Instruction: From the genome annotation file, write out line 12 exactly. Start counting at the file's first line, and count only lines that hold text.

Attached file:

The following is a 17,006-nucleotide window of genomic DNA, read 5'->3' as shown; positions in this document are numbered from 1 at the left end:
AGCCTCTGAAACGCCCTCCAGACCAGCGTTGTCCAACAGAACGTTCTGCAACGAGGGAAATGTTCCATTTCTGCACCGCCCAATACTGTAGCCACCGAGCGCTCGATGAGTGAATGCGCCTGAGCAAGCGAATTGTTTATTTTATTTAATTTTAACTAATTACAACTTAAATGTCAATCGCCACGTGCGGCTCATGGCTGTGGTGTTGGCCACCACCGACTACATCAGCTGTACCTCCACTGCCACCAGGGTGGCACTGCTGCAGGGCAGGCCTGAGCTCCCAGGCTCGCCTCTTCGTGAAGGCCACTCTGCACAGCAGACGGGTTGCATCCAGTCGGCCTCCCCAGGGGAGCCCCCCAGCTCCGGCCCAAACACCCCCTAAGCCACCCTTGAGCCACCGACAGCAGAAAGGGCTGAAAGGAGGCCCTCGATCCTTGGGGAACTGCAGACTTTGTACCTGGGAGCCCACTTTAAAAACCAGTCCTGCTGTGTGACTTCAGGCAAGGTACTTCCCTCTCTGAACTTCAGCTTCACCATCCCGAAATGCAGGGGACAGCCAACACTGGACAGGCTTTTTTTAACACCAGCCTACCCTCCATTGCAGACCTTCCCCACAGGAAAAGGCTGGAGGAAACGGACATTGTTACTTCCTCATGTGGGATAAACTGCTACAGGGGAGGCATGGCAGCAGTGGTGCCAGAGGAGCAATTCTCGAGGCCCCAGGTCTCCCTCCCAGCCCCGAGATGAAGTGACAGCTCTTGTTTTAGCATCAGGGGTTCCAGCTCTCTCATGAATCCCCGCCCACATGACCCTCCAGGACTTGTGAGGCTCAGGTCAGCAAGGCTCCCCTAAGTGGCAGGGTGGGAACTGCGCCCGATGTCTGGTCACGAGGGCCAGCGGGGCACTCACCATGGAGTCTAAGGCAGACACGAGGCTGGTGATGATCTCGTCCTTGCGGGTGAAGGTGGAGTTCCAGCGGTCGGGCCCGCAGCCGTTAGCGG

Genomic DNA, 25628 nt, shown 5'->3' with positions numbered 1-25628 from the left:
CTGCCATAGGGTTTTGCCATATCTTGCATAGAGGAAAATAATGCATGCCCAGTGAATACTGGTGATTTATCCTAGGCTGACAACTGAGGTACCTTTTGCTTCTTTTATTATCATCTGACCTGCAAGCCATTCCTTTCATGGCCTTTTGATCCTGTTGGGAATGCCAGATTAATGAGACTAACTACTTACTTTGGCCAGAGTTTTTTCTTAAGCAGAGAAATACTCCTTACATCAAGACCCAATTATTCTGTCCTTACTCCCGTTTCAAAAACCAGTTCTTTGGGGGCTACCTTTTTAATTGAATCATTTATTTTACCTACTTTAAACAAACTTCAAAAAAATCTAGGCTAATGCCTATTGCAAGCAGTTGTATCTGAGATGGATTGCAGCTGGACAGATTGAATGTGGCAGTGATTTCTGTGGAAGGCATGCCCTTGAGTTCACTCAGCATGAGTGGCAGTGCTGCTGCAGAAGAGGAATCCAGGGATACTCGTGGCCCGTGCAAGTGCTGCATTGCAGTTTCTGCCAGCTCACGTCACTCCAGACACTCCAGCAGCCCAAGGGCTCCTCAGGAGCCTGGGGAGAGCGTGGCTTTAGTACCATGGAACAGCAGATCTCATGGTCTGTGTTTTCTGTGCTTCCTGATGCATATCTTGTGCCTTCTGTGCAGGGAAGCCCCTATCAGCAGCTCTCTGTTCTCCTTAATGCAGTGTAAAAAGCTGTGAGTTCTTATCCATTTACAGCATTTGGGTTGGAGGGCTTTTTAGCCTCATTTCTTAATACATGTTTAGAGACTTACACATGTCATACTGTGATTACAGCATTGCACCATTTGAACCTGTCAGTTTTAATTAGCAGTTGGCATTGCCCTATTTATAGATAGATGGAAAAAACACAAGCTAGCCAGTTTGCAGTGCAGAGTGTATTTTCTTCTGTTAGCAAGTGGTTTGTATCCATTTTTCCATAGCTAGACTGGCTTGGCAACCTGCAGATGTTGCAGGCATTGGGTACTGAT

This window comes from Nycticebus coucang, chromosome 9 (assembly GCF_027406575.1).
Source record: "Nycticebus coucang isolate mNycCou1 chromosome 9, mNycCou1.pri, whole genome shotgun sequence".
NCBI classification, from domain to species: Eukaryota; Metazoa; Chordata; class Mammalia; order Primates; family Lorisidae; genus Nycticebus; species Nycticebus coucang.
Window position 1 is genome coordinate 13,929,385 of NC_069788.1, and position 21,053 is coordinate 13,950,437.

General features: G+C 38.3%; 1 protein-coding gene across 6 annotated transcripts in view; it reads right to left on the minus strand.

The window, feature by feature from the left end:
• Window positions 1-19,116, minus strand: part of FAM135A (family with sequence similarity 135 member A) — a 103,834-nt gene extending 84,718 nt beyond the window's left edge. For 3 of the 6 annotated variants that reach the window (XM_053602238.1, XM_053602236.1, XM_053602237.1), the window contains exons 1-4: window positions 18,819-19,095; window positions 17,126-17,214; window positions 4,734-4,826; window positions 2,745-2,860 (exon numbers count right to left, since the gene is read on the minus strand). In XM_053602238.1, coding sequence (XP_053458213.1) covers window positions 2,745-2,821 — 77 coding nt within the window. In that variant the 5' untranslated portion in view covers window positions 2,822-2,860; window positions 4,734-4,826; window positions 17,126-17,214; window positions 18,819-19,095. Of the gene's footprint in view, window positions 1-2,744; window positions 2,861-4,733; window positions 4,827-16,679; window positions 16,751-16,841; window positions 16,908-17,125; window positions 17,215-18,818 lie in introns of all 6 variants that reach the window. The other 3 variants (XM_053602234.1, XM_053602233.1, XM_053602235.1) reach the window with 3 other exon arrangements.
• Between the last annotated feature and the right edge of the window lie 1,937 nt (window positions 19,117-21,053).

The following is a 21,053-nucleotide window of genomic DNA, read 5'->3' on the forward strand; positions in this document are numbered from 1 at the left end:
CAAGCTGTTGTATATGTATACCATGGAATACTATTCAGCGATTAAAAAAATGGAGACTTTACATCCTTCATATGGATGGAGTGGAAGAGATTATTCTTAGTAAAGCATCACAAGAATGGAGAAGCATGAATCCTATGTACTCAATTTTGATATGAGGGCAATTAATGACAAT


• Between the last annotated feature and the right edge of the window lie 1,937 nt (window positions 19,117-21,053).